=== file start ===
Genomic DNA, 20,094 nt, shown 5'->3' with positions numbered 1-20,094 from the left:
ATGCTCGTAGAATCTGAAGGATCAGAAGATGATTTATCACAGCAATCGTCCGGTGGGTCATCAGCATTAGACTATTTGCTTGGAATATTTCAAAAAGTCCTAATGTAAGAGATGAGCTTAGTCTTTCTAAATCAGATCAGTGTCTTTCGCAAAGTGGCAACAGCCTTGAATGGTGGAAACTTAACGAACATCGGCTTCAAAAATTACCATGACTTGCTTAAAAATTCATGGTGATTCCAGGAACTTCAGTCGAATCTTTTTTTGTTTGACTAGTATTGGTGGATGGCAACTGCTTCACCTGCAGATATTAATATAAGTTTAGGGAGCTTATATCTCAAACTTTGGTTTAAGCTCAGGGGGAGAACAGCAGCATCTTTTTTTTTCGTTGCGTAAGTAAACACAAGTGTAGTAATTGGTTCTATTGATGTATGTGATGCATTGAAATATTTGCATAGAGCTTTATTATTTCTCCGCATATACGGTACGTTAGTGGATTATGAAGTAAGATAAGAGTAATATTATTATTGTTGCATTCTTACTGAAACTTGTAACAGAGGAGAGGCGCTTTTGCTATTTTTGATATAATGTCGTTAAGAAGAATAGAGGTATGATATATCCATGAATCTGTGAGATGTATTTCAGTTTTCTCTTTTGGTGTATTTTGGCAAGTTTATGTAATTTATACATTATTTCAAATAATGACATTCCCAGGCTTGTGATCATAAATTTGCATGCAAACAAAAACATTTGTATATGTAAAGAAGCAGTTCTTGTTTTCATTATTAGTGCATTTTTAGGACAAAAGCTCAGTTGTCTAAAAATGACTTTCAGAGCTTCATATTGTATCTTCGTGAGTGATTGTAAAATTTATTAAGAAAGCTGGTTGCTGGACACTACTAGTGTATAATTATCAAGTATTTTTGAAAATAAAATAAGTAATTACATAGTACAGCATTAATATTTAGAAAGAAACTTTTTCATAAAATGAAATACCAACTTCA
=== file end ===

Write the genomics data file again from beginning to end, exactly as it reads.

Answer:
Genomic DNA, 20,094 nt, shown 5'->3' with positions numbered 1-20,094 from the left:
ATGCTCGTAGAATCTGAAGGATCAGAAGATGATTTATCACAGCAATCGTCCGGTGGGTCATCAGCATTAGACTATTTGCTTGGAATATTTCAAAAAGTCCTAATGTAAGAGATGAGCTTAGTCTTTCTAAATCAGATCAGTGTCTTTCGCAAAGTGGCAACAGCCTTGAATGGTGGAAACTTAACGAACATCGGCTTCAAAAATTACCATGACTTGCTTAAAAATTCATGGTGATTCCAGGAACTTCAGTCGAATCTTTTTTTGTTTGACTAGTATTGGTGGATGGCAACTGCTTCACCTGCAGATATTAATATAAGTTTAGGGAGCTTATATCTCAAACTTTGGTTTAAGCTCAGGGGGAGAACAGCAGCATCTTTTTTTTTCGTTGCGTAAGTAAACACAAGTGTAGTAATTGGTTCTATTGATGTATGTGATGCATTGAAATATTTGCATAGAGCTTTATTATTTCTCCGCATATACGGTACGTTAGTGGATTATGAAGTAAGATAAGAGTAATATTATTATTGTTGCATTCTTACTGAAACTTGTAACAGAGGAGAGGCGCTTTTGCTATTTTTGATATAATGTCGTTAAGAAGAATAGAGGTATGATATATCCATGAATCTGTGAGATGTATTTCAGTTTTCTCTTTTGGTGTATTTTGGCAAGTTTATGTAATTTATACATTATTTCAAATAATGACATTCCCAGGCTTGTGATCATAAATTTGCATGCAAACAAAAACATTTGTATATGTAAAGAAGCAGTTCTTGTTTTCATTATTAGTGCATTTTTAGGACAAAAGCTCAGTTGTCTAAAAATGACTTTCAGAGCTTCATATTGTATCTTCGTGAGTGATTGTAAAATTTATTAAGAAAGCTGGTTGCTGGACACTACTAGTGTATAATTATCAAGTATTTTTGAAAATAAAATAAGTAATTACATAGTACAGCATTAATATTTAGAAAGAAACTTTTTCATAAAATGAAATACCAACTTCA